The work of the Kin-dom is never done. Whether its through our beloved congregation, our wider conference or denomination, or a well-intentioned service program, or any other type of community where these complex beings called humans come together, we are going to get it wrong at times. And we need to be ready to call one another toward greater justice and deeper peace and accept those calls when they are directed toward us. Maybe a final lesson is that Kin-dom work is messy, complex work. 

And if you want another take on this constantly evolving Kin-dom work, I encourage you to read or listen to Katelyn Amstutz’s sermon from last week titled, “Queering Our Horizons.” I found it to be both challenging and hopeful.  

In the passage from Luke read earlier, the people come to Jesus wanting signs, clearly delineated indications that the Kingdom of God is here. But he tells them, stop waiting on signs and wonders, hoping that some spectacular “other” will bring about the kin-dom, stop assuming that the prophets and the preachers are the only ones who are doing kin-dom work. Instead he tells them, the Kin-dom is among you, or the translation I like, “within” you.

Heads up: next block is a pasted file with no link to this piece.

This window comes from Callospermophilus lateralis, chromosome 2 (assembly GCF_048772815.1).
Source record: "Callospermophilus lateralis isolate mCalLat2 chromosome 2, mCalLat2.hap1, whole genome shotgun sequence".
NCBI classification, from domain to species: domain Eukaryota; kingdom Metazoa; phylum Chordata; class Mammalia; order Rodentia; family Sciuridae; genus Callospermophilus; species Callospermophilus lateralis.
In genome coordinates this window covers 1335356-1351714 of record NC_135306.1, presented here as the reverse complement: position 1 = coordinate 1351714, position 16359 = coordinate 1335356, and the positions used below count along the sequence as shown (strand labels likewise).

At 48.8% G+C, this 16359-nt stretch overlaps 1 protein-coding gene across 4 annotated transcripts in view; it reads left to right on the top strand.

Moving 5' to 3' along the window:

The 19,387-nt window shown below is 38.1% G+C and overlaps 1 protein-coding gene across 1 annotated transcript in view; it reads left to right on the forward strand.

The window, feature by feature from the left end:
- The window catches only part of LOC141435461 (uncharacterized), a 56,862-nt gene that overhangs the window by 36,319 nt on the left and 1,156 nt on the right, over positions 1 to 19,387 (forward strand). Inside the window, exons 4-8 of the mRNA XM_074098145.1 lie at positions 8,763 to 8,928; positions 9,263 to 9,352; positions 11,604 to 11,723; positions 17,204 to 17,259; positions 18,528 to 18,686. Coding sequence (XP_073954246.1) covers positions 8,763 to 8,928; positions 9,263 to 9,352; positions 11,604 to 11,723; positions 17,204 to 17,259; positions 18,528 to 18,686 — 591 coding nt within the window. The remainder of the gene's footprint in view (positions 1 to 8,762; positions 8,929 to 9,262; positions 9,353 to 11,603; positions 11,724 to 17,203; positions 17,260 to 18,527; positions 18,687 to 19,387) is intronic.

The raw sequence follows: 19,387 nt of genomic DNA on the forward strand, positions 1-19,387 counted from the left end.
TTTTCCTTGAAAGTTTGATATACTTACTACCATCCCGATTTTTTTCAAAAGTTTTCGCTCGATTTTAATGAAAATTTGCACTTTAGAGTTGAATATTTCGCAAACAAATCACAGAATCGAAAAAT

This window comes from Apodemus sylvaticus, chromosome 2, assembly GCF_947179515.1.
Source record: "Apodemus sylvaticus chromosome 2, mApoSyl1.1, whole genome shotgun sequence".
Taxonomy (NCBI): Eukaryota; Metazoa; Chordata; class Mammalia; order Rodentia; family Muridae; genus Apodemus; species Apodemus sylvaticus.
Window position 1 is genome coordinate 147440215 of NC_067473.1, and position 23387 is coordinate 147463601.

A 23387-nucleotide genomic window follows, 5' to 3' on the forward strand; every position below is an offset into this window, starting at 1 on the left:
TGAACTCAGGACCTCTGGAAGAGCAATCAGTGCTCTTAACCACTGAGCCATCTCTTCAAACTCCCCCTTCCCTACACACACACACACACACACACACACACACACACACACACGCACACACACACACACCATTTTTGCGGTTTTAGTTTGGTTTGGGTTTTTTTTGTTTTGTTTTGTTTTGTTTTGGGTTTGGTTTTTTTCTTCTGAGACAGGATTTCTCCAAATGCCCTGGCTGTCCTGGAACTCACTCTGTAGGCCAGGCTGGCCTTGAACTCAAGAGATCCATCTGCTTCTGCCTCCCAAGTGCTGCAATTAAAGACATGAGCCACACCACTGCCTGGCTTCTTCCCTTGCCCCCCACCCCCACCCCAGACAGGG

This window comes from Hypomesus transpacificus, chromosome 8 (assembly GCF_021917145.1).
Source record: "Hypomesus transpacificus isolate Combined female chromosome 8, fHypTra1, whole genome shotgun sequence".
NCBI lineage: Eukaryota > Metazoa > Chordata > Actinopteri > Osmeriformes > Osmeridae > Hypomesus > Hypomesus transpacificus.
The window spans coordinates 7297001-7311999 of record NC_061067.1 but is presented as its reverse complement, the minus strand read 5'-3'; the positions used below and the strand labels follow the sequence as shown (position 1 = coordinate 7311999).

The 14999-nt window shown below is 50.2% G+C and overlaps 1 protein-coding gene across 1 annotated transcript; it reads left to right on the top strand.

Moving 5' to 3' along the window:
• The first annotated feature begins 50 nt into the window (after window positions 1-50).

The power and goodness of the Kin-dom are within us all, stored up as our potential for showing love in every moment. The Kin-dom is within because we all have the capacity to choose to build relationships of peace and justice with each other and the world around us.  The Kin-dom is within because it rests on the power of God working through the work of our heads, our hearts, and our hands to keep bringing new life out of places of death and destruction.

I started with my attempt at a parable about the Kin-dom that turned out to be far too long, so I’ll end with one that is much shorter. I’ll let you decide if that means its any better.

The Kin-dom of God is like a person who sets out to build a deck. They didn’t know where the materials would come from and they weren’t sure they had the skills. But they knew the deck needed to be built, so they set out to do it anyway. Whoever has ears to hear, let them hear…